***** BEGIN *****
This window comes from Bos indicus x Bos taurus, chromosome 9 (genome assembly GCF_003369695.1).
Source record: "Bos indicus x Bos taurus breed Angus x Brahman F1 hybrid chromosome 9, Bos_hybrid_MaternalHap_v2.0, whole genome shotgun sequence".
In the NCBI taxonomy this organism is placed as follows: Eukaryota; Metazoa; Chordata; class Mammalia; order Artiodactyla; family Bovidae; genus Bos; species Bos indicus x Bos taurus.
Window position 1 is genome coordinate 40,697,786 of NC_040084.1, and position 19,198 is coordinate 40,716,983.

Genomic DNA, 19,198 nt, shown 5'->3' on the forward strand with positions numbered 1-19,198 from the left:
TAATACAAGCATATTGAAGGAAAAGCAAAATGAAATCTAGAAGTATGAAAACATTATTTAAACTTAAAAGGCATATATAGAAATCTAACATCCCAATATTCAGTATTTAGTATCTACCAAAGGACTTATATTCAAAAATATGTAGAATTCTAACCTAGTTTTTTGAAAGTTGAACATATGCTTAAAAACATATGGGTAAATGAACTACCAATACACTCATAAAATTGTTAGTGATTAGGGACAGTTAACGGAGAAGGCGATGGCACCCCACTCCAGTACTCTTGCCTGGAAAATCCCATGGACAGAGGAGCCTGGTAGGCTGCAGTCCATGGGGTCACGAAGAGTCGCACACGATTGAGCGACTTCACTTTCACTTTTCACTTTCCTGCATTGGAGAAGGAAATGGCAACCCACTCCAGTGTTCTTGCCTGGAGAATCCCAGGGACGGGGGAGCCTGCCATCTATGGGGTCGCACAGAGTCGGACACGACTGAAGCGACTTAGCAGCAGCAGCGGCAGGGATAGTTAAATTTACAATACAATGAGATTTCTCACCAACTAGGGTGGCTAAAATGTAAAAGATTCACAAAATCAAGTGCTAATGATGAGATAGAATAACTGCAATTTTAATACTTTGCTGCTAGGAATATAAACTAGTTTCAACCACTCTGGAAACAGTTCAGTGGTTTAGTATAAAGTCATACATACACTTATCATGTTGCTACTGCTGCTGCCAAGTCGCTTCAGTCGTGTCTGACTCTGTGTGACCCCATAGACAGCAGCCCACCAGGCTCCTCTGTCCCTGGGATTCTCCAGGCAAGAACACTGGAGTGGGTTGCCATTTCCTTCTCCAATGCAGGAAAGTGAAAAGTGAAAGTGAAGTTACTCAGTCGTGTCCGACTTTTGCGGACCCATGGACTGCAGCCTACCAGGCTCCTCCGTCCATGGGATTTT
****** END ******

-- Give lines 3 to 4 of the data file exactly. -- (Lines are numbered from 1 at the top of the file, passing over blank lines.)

In the NCBI taxonomy this organism is placed as follows: Eukaryota; Metazoa; Chordata; class Mammalia; order Artiodactyla; family Bovidae; genus Bos; species Bos indicus x Bos taurus.
Window position 1 is genome coordinate 40,697,786 of NC_040084.1, and position 19,198 is coordinate 40,716,983.